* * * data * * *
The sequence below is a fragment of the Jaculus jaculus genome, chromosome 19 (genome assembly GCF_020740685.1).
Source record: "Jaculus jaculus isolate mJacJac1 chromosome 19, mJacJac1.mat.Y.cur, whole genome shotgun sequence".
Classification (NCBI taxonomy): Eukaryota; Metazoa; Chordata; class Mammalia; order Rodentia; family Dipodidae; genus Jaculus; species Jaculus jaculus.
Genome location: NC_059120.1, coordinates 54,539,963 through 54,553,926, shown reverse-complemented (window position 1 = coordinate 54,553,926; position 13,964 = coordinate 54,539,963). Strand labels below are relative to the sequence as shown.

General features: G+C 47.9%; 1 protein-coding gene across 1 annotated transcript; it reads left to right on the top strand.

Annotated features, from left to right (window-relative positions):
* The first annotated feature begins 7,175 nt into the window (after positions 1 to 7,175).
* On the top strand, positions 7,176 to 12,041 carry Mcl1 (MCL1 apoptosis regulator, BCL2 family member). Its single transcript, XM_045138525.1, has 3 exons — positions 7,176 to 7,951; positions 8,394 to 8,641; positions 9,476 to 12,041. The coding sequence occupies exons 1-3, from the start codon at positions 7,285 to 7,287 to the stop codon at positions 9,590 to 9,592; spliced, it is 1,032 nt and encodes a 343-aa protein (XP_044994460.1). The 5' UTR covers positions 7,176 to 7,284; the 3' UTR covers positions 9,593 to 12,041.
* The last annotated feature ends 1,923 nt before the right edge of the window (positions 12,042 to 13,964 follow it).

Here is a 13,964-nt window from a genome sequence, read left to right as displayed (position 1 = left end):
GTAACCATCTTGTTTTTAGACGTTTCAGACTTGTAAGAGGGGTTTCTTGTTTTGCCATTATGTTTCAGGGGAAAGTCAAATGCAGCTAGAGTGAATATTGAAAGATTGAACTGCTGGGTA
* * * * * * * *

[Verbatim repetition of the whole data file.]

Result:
The sequence below is a fragment of the Jaculus jaculus genome, chromosome 19 (genome assembly GCF_020740685.1).
Source record: "Jaculus jaculus isolate mJacJac1 chromosome 19, mJacJac1.mat.Y.cur, whole genome shotgun sequence".
Classification (NCBI taxonomy): Eukaryota; Metazoa; Chordata; class Mammalia; order Rodentia; family Dipodidae; genus Jaculus; species Jaculus jaculus.
Genome location: NC_059120.1, coordinates 54,539,963 through 54,553,926, shown reverse-complemented (window position 1 = coordinate 54,553,926; position 13,964 = coordinate 54,539,963). Strand labels below are relative to the sequence as shown.

General features: G+C 47.9%; 1 protein-coding gene across 1 annotated transcript; it reads left to right on the top strand.

Annotated features, from left to right (window-relative positions):
* The first annotated feature begins 7,175 nt into the window (after positions 1 to 7,175).
* On the top strand, positions 7,176 to 12,041 carry Mcl1 (MCL1 apoptosis regulator, BCL2 family member). Its single transcript, XM_045138525.1, has 3 exons — positions 7,176 to 7,951; positions 8,394 to 8,641; positions 9,476 to 12,041. The coding sequence occupies exons 1-3, from the start codon at positions 7,285 to 7,287 to the stop codon at positions 9,590 to 9,592; spliced, it is 1,032 nt and encodes a 343-aa protein (XP_044994460.1). The 5' UTR covers positions 7,176 to 7,284; the 3' UTR covers positions 9,593 to 12,041.
* The last annotated feature ends 1,923 nt before the right edge of the window (positions 12,042 to 13,964 follow it).

Here is a 13,964-nt window from a genome sequence, read left to right as displayed (position 1 = left end):
GTAACCATCTTGTTTTTAGACGTTTCAGACTTGTAAGAGGGGTTTCTTGTTTTGCCATTATGTTTCAGGGGAAAGTCAAATGCAGCTAGAGTGAATATTGAAAGATTGAACTGCTGGGTA